A significant difference was only found in the distribution of CA9 gene SNP rs1048638 (p=0.019) between women with cervical neoplasia and normal women (Table 1). No such difference was present in rs2071676, rs3829078 and 376deletion393. Genotypes CA/AA of CA9 SNP rs1048638 were found to be differently distributed between patients with cervical neoplasia and control women while assigning wild genotype CC as a reference (p=0.016). Women with genotype CA/AA still tended to have a more risk (AOR: 1.72, 95% CI: 1.00-2.94) in developing cervical neoplasia using CC as a reference after controlling for age.
After cervical neoplasia group was categorized into subgroups of invasive cancer and preinvasive lesions, a significant difference was revealed in the distribution of AA using GG/GA as a reference in CA9 SNP rs2071676 (p=0.035) among patients with invasive cancer or preinvasive lesions and control women (Table 2). However, AA in SNP rs2071676 increased the risk of developing cervical invasive cancer (OR: 1.65, 95% CI: 1.01-2.70) but did not increase the risk of preinvasive lesions (OR: 0.71, 95% CI: 0.39-1.30) using GG/GA as a reference. After control of the age, AA tended to have the risk of cervical cancer (AOR: 1.63, 95% CI: 0.94-2.87) while assigning GG/GA as a reference. Furthermore, women with CA or CA/AA displayed more risk to have cervical invasive cancer while assigning wild homozygote CC as a reference (OR: 2.57, 95% CI: 1.42-4.66 and OR: 2.42, 95% CI: 1.23-4.37, respectively; Table 2) but did not carry more risk of preinvasive lesions (OR: 1.38, 95% CI: 0.68-2.81 and OR: 1.30, 95% CI: 0.65-2.63, respectively) in CA9 SNP rs1048638. Even after controlling for the age, CA or CA/AA still displayed more risk of invasive cancer (AOR: 2.23, 95% CI: 1.13-4.39 and AOR: 2.15, 95% CI: 1.09-4.20, respectively; Table 2). However, no significant difference was found for genotypic distribution in rs3829078 and 376deletion393 among patients with invasive cancer or preinvasive lesions and controls.
Association of allelic distribution of CA9 gene polymorphisms among women with cervical invasive cancer or preinvasive lesions and normal women
The minor allelic frequencies of CA9 SNPs defined from control women in this study were 0.50 for rs2071676, 0.05 for rs3829078 and 0.06 for rs1048638, which were similar to those in HCB based on NCBI, dbSNP. Mutant allele A in CA9 SNP rs1048638 was the only one that increased the risk of cervical invasive cancer (AOR: 1.93, 95% CI: 1.02-3.64; Table 3). Other CA9 genetic polymorphisms did not display this risk. In addition, CA9 allelic distribution was not associated with the development of cervical preinvasive lesions.
The constructed haplotypes and diplotypes of CA9 genetic polymorphisms and their involvement in cervical invasive cancer for Taiwanese women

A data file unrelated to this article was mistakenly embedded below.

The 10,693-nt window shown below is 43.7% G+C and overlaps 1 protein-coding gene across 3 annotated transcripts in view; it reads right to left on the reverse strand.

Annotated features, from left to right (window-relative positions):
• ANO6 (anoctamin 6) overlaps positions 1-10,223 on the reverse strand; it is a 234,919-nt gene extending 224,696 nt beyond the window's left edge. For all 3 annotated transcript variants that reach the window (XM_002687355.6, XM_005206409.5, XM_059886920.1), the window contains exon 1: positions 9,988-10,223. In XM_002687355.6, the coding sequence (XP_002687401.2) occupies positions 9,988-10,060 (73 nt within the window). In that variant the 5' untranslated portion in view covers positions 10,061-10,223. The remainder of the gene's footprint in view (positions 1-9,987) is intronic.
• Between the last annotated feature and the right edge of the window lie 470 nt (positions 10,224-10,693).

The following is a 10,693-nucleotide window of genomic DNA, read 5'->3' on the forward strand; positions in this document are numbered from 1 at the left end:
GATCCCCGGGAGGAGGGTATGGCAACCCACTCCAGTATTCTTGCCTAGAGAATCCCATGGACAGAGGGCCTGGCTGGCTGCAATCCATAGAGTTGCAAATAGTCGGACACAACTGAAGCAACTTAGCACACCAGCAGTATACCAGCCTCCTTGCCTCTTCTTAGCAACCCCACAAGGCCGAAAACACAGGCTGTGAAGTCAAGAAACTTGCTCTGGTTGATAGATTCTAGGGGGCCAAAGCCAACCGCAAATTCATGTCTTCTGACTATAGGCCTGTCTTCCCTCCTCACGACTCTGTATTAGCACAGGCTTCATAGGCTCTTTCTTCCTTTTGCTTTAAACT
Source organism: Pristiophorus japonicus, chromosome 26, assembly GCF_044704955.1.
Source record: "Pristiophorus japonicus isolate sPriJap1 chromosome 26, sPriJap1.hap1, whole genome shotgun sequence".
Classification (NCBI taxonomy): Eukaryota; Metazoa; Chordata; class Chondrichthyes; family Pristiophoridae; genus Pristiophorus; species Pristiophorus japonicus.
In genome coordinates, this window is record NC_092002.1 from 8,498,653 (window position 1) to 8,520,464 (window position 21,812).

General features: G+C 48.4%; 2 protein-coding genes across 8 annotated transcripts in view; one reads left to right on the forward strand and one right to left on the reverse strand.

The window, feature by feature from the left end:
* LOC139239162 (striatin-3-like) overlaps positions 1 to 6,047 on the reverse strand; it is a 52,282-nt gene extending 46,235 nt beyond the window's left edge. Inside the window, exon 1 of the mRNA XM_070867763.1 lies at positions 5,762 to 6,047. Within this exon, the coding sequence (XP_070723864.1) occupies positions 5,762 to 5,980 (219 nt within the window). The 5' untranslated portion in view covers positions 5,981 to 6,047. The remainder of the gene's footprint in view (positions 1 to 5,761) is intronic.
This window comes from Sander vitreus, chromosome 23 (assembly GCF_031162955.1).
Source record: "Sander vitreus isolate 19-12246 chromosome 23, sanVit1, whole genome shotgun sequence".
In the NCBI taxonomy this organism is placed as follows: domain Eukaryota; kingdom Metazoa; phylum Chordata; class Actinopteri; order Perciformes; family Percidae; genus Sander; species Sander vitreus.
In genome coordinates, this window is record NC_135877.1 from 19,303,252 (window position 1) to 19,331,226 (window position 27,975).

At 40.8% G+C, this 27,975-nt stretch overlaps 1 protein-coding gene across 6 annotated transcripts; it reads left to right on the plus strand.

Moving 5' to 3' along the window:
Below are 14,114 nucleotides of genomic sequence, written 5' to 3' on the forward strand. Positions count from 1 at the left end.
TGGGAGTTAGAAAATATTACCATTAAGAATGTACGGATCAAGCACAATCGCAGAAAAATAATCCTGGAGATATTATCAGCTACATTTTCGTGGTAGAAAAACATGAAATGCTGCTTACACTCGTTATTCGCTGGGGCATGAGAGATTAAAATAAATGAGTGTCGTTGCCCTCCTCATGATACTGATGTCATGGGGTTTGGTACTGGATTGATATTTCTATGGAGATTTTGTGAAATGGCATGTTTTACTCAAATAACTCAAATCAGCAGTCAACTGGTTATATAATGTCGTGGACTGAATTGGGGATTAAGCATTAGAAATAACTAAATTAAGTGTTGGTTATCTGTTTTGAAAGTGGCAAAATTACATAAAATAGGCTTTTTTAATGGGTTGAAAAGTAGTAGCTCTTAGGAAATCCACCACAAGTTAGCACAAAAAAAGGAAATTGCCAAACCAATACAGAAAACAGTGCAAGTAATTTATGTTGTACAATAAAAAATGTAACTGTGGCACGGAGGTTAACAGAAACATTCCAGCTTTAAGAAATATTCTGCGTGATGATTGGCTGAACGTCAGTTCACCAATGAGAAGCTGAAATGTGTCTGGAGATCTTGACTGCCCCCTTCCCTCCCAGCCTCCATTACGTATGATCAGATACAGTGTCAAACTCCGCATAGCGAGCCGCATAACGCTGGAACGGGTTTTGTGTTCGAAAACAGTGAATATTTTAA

Based on PHASE program, we constructed the phased haplotypes of four points (rs2071676, 376del393, rs3829078 and rs1048638) in CA9 gene. The haplotypes were showed rs2071676, 376del393, rs3829078 and rs1048638 in order. No mutant alleles and no deletion of haplotype (G1AC; 1, insertion) was used as a reference for analysis. We found that only haplotype A1AA tended to increase the risk of cervical invasive cancer (p=0.053; AOR: 2.01, 95% CI: 0.99-4.07; Table 4), assigning G1AC as a reference. Therefore, we compared the risk of CA9 diplotypes carrying at least one A1AA with other types of diplotypes to assess the risk of cervical cancer. We found that diplotypes carrying at least one A1AA significantly increase the risk of cervical invasive cancer in comparison with other diplotypes (p=0.035; AOR: 2.10, 95% CI: 1.05-4.20; Table 5). Diplotypes carrying at least one A1AA still did not increase the risk of preinvasive lesions (AOR: 1.58, 95% CI: 0.77-3.23)
Genotypic distribution of single nucleotide polymorphisms of carbonic anhydrase 9 gene in patients with uterine cervical neoplasia and normal women.
|Variables||Normal controls (n = 324)||Cervical neoplasiab (n = 185)||p value||OR (95% CI)||AOR (95% CI)c|
|GA||168||95||1.09 (0.69-1.72)||0.98 (0.61-1.58)|
|AA||77||49||1.23 (0.73-2.06)||1.13 (0.66-1.96)|
|GA/AA||245||144||1.13 (0.72-1.79)||1.03 (0.65-1.62)|
|AA||77||49||1.16 (0.74-1.78)||1.15 (0.74-1.78)|
|AG||29||17||1.03 (0.55-1.92)||0.98 (0.50-1.93)|
|AG/GG||30||17||0.99 (0.50-1.92)||0.94 (0.54-2.10)|
|CA||33||34||1.97 (1.18-3.31)||1.81 (1.05-3.12)|
|CA/AA||35||34||1.86 (1.08-3.20)||1.72 (1.00-2.94)|
|Ins/del||76||39||0.88 (0.57-1.36)||0.82 (0.51-1.30)|
|Ins/del or del/del||78||41||0.90 (0.57-1.41)||0.85 (0.53-1.34)|
|Ins/ins or ins/deld||322||183||0.624||1.00||1.00|
Statistical analysis: logistic regression model, chi-square or Fisher's exact tests, ap < 0.05. bCervical neoplasia included preinvasive squamous lesions and invasive squamous cell carcinoma of uterine cervix. cThe adjusted odds ratio with its 95% confident interval was estimated by logistic regression after controlling for age. dUsed as references for comparison to evaluate the odds ratios of other genotypes. AOR, adjusted odds ratio; 95% CI, 95% confidence interval. Del, deletion; ins, insertion; u.a., unavailable.
Genotypic distribution of single nucleotide polymorphisms of carbonic anhydrase 9 gene in patients with invasive cancer or preinvasive lesions of uterine cervix and normal women.
|Preinvasive lesions (n=88)||Invasive cancer (n=97)||p value||OR (95% CI)b||OR (95% CI)c||AOR (95% CI)d|